Poets of OSLAM, the College’s slam poetry team, convened for their biggest performance of the semester, the Grand Slam, in Dye Lecture Hall Saturday night. The Slam, which featured performances from ten student poets, was not only a moment to showcase these poets’ work to the wider student community — it was also a competition. The poets were vying for a spot on Oberlin’s College Unions Poetry Slam Invitational team, which will travel to Temple University in Philadelphia this April to compete at the national level. This year’s CUPSI team will be formed by College sophomore Zite Ezeh, College junior Sarah Ridley, and OSLAM co-presidents and College juniors Hanne Williams-Baron and Deborah Johnson. College fi...

Renowned Poet Hanif Willis-Abdurraqib Slams at Cat

Renowned Poet Hanif Willis-Abdurraqib Slams at Cat

November 17, 2017

“I think public affection is one thing that will save us — as long as it’s, you know, consensual with the person who is also down to be publically affectionate with you,” poet, cultural critic, and essayist Hanif Willis-Abdurraqib said Monday. “Please clear that hurdle first.” Willis-Abdurraqib, who has been published by The New York Times, Pitchfork, The New Yorker, and The Fader, as well as poetry journals such as Muzzle, Vinyl, and PEN American, writes about grief, joy, and heartbrea...

Oberlin Professor Unveils Critically Acclaimed Novel

Oberlin Professor Unveils Critically Acclaimed Novel

October 27, 2017

Editor’s note: This article contains mention of drug use, murder, and cancer. Dan Chaon, Delaney Professor of Creative Writing, read from his latest novel, the dark, cunning Ill Will, and fielded questions as part of the Friends of the Oberlin College Libraries’ series on Wednesday night. In Ill Will, Chaon plays with perspective, form, and genre, earning a glowing review from The Washington Post which described it as “the scariest novel of the year.” In person, what came through especial...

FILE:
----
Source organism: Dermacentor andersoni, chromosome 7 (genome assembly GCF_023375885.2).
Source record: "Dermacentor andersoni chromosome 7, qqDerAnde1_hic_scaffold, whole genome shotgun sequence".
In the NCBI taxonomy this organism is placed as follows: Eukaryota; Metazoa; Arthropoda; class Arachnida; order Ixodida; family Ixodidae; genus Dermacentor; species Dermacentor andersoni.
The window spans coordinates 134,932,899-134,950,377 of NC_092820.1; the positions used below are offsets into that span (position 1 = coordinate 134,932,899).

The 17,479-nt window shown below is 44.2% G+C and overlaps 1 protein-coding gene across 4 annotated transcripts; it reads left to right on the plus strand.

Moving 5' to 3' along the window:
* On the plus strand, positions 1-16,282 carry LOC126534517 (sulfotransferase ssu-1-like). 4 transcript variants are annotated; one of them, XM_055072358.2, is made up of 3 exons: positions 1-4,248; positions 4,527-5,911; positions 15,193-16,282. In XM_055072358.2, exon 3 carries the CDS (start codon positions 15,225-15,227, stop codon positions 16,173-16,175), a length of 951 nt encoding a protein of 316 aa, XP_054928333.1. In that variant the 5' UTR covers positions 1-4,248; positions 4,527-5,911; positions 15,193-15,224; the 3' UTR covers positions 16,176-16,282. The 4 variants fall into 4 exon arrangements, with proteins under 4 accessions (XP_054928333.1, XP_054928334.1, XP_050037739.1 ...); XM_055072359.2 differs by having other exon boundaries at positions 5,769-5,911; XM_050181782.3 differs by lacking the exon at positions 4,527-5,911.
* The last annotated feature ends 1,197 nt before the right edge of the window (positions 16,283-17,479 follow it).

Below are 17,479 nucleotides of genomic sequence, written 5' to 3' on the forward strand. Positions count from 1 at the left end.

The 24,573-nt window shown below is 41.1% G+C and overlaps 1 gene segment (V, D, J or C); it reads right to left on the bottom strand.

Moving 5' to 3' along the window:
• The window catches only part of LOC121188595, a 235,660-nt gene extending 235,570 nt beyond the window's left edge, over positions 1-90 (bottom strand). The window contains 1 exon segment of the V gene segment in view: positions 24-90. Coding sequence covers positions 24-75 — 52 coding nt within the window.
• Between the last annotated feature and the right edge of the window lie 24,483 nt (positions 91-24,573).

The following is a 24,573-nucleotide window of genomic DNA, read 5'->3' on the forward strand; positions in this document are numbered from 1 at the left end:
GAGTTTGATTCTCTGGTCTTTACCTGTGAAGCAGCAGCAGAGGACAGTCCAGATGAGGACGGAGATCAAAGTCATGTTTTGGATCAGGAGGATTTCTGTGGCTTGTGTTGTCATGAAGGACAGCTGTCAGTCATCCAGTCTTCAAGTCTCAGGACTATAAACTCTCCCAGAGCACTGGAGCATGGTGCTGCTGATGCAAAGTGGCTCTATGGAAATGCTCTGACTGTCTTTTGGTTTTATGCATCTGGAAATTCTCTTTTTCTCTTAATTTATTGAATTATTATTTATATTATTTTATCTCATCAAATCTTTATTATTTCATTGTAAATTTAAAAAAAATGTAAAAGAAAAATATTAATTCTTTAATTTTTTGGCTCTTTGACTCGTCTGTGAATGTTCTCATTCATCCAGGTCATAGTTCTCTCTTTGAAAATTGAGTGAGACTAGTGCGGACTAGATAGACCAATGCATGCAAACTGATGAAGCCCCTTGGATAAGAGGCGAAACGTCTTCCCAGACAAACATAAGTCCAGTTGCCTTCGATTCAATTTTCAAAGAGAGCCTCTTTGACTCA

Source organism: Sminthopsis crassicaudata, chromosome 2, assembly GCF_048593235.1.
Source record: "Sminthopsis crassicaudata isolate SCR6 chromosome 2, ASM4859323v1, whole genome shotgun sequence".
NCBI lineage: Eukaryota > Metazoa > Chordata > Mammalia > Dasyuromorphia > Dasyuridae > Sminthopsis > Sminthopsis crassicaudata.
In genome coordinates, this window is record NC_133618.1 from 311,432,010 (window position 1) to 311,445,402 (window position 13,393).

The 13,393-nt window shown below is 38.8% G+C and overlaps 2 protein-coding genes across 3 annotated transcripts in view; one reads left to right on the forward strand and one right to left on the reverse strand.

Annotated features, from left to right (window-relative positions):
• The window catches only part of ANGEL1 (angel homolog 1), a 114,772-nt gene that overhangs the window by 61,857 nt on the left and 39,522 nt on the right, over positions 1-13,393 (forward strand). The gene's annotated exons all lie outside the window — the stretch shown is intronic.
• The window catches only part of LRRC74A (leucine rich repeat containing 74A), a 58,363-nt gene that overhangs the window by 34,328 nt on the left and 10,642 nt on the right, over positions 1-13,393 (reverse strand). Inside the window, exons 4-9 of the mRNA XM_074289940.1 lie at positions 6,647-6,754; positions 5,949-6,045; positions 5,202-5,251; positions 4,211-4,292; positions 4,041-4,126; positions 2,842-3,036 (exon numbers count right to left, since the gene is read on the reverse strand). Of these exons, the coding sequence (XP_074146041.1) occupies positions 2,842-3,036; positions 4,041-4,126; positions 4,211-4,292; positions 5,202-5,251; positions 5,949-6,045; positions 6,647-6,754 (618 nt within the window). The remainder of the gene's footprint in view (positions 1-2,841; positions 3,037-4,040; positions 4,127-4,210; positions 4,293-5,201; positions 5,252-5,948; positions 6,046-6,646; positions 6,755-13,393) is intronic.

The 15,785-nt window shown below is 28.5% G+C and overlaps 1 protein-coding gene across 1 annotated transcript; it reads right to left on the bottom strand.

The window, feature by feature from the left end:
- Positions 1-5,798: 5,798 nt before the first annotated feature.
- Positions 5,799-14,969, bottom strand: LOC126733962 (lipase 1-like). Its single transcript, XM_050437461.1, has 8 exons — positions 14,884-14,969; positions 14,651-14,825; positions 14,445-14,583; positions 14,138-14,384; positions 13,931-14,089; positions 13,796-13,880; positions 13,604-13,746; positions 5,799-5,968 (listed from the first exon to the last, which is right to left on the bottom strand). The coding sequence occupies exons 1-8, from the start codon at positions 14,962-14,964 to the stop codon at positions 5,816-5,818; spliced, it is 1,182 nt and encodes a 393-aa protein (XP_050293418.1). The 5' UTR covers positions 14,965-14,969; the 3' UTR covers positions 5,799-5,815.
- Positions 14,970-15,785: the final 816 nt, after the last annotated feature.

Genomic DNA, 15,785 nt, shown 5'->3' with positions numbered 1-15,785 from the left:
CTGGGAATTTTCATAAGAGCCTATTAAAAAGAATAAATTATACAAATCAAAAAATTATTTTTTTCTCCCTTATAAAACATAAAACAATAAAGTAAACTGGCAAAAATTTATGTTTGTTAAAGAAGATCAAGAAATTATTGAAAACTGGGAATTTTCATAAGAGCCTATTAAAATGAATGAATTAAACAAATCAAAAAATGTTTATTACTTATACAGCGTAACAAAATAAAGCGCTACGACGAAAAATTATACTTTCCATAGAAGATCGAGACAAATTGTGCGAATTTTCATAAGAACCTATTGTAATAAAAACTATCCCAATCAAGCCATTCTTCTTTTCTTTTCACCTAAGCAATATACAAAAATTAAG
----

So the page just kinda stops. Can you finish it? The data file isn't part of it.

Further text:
Safia Elhillo Delivers Sharp, Candid Poetry Performance

Ananya Gupta, Arts and Culture Editor

September 15, 2017

Filed under ARTS, Literature & Poetry

“As usual, I was thinking about race; I wrote a poem.” said Sudanese-American performance poet Safia Elhillo as she delivered her sassy wit in a soothing voice last Friday at the Cat in the Cream. Author of the full-length poetry collection The January Children, Elhillo is an acclaimed slam poet who has performed at the South African State Theatre, the New Amsterdam Theater on Broadway, and at TEDxNewYork, and has competed nationally with the New York University collegiate championship slam poetry team and the DC Youth Slam Poetry Team. Having earned accolades including the 2015 Brunel University African Poetry Prize (co-winner) and the 2016 Sillerman First Book Prize for African Poets, Elhillo, though young, is truly...

Oberlin Alum Explores Family, Food, Humanity in Memoir

Oberlin Alum Explores Family, Food, Humanity in Memoir

September 15, 2017

In his new book Heavy: An American Memoir, Professor of English and African American Studies at the University of Mississippi, Kiese Laymon, OC ’98, discusses his “family’s relationship to food, sexual violence, and weight.” Heavy explores Laymon’s interpretation of the lessons he learned as a child from his mother and grandmother, and the role of language as a powerful protective force for Black folks in white spaces. Last Monday, Oberlin was fortunate enough to host Professor Laymon for a ...

Second-Person Prevails in Pagel’s Occult, Political Poetry

Second-Person Prevails in Pagel’s Occult, Political Poetry

May 5, 2017

There is something haunting about Caryl Pagel’s poetry — and it’s not just the gravestones that frequently appear in her work. Pagel’s writing is heavily steeped in the occult and references to Gothic literature, which she weaves into poetry that is both lyrical and feminist. In addition to having authored two collections of poetry, 2014’s Twice Told and 2012’s Experiments I Should Like Tried At My Own Death, Pagel is also the co-founder and editor of Rescue Press, a poetry editor at j...

Trump Administration Threatens Oberlin Arts Funding

Trump Administration Threatens Oberlin Arts Funding

March 10, 2017

Before President Trump took office in late January, multiple publications reported that his transition team had begun compiling a list of federal programs to eliminate in an effort to trim domestic spending. According to The New York Times, that list is expected to be finalized by the Office of Management and Budget next week as part of the President’s first federal budget proposal. According to ABC News, the forthcoming budget draws heavily on budget outlines produced by the Heritage Foundation,...